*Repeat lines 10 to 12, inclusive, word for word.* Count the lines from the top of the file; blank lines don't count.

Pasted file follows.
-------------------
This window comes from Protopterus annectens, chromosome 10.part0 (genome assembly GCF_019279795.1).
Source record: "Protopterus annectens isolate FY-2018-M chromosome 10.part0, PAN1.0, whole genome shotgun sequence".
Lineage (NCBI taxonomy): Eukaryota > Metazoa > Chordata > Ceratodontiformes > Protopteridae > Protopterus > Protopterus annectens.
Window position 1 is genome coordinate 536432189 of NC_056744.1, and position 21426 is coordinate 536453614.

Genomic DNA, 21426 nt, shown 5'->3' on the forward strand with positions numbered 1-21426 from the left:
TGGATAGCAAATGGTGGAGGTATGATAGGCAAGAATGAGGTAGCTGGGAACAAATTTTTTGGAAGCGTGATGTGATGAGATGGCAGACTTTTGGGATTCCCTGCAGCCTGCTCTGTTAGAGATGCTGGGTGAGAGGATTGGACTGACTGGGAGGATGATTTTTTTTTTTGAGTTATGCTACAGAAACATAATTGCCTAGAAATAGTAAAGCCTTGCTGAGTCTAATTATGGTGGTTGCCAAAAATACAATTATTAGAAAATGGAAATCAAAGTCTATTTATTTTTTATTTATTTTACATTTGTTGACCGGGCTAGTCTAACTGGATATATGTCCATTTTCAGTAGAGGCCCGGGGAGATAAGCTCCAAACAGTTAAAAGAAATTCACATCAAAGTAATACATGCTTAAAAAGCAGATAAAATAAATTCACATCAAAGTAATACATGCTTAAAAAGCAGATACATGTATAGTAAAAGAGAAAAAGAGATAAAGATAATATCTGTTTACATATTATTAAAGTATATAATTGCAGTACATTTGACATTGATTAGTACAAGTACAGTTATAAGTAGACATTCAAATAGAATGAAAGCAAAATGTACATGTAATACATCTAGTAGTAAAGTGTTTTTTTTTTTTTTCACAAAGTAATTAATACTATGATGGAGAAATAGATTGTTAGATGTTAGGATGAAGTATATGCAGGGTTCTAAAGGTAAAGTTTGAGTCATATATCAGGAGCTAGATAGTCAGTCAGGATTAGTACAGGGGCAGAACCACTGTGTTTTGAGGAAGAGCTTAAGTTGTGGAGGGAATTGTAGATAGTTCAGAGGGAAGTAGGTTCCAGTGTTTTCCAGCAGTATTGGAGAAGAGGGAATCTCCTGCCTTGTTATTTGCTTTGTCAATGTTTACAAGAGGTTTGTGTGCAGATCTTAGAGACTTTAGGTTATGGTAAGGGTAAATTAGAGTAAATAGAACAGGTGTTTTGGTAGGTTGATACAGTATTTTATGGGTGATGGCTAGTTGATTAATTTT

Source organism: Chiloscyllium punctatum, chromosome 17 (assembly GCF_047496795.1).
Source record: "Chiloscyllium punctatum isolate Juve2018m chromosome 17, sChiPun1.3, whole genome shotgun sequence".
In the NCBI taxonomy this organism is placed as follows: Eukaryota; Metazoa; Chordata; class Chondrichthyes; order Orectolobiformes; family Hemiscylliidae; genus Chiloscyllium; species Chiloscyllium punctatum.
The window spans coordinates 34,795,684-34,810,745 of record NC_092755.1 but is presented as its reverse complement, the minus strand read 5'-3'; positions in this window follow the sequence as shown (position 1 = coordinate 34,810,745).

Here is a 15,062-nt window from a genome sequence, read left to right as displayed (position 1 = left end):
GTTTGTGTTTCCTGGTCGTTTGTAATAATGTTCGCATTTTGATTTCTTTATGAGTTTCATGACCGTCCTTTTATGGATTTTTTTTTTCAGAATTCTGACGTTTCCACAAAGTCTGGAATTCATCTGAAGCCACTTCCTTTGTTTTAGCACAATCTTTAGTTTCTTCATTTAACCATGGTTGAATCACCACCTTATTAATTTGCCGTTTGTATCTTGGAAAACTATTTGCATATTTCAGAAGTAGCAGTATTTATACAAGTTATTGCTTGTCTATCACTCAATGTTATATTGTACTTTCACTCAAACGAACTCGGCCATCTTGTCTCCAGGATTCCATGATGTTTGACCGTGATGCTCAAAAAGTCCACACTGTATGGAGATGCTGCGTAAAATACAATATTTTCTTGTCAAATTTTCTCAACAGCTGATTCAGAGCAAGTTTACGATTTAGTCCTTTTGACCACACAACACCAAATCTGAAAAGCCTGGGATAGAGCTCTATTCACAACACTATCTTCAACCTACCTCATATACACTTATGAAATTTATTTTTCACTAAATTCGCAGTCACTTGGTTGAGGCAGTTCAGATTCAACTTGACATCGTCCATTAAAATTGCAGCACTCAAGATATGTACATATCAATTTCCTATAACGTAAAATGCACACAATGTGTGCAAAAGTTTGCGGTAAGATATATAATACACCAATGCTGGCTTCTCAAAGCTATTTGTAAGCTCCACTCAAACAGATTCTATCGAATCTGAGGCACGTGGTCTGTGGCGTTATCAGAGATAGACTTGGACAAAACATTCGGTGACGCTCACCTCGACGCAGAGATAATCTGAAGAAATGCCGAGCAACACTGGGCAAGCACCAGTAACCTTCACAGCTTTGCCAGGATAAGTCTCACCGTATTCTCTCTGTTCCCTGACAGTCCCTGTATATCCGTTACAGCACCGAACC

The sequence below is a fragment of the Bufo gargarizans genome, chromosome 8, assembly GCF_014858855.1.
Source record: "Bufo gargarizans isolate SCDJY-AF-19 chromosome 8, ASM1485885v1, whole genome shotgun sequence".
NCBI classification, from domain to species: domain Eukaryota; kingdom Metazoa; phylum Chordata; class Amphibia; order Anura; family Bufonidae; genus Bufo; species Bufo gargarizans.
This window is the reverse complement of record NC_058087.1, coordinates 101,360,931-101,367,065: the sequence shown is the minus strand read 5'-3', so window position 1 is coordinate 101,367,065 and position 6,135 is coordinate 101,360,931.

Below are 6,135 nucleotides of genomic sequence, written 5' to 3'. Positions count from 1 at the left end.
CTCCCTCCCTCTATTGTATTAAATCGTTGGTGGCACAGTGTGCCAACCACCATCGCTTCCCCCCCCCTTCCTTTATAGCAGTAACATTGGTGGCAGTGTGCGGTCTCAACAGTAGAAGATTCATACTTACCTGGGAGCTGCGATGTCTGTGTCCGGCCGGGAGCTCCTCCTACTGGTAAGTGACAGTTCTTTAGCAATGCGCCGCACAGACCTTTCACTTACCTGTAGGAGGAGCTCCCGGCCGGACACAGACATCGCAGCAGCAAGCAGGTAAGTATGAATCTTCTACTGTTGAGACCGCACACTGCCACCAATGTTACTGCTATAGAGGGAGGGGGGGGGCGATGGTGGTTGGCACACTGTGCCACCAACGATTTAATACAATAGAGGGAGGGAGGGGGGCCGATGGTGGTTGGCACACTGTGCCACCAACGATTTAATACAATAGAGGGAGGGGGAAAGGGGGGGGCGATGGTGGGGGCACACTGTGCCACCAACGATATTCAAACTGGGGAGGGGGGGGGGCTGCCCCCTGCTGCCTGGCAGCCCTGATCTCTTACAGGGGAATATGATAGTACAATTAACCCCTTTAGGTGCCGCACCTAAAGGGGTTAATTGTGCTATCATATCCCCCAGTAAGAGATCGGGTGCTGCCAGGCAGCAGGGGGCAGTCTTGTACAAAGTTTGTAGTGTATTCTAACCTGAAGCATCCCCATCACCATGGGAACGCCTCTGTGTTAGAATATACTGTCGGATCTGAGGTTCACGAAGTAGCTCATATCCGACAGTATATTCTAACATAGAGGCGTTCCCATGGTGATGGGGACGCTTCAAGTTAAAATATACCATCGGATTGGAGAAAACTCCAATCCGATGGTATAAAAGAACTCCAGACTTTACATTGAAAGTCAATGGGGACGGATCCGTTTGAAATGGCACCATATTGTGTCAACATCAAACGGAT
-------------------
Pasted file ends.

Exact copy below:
The window spans coordinates 34,795,684-34,810,745 of record NC_092755.1 but is presented as its reverse complement, the minus strand read 5'-3'; positions in this window follow the sequence as shown (position 1 = coordinate 34,810,745).

Here is a 15,062-nt window from a genome sequence, read left to right as displayed (position 1 = left end):
GTTTGTGTTTCCTGGTCGTTTGTAATAATGTTCGCATTTTGATTTCTTTATGAGTTTCATGACCGTCCTTTTATGGATTTTTTTTTTCAGAATTCTGACGTTTCCACAAAGTCTGGAATTCATCTGAAGCCACTTCCTTTGTTTTAGCACAATCTTTAGTTTCTTCATTTAACCATGGTTGAATCACCACCTTATTAATTTGCCGTTTGTATCTTGGAAAACTATTTGCATATTTCAGAAGTAGCAGTATTTATACAAGTTATTGCTTGTCTATCACTCAATGTTATATTGTACTTTCACTCAAACGAACTCGGCCATCTTGTCTCCAGGATTCCATGATGTTTGACCGTGATGCTCAAAAAGTCCACACTGTATGGAGATGCTGCGTAAAATACAATATTTTCTTGTCAAATTTTCTCAACAGCTGATTCAGAGCAAGTTTACGATTTAGTCCTTTTGACCACACAACACCAAATCTGAAAAGCCTGGGATAGAGCTCTATTCACAACACTATCTTCAACCTACCTCATATACACTTATGAAATTTATTTTTCACTAAATTCGCAGTCACTTGGTTGAGGCAGTTCAGATTCAACTTGACATCGTCCATTAAAATTGCAGCACTCAAGATATGTACATATCAATTTCCTATAACGTAAAATGCACACAATGTGTGCAAAAGTTTGCGGTAAGATATATAATACACCAATGCTGGCTTCTCAAAGCTATTTGTAAGCTCCACTCAAACAGATTCTATCGAATCTGAGGCACGTGGTCTGTGGCGTTATCAGAGATAGACTTGGACAAAACATTCGGTGACGCTCACCTCGACGCAGAGATAATCTGAAGAAATGCCGAGCAACACTGGGCAAGCACCAGTAACCTTCACAGCTTTGCCAGGATAAGTCTCACCGTATTCTCTCTGTTCCCTGACAGTCCCTGTATATCCGTTACAGCACCGAACC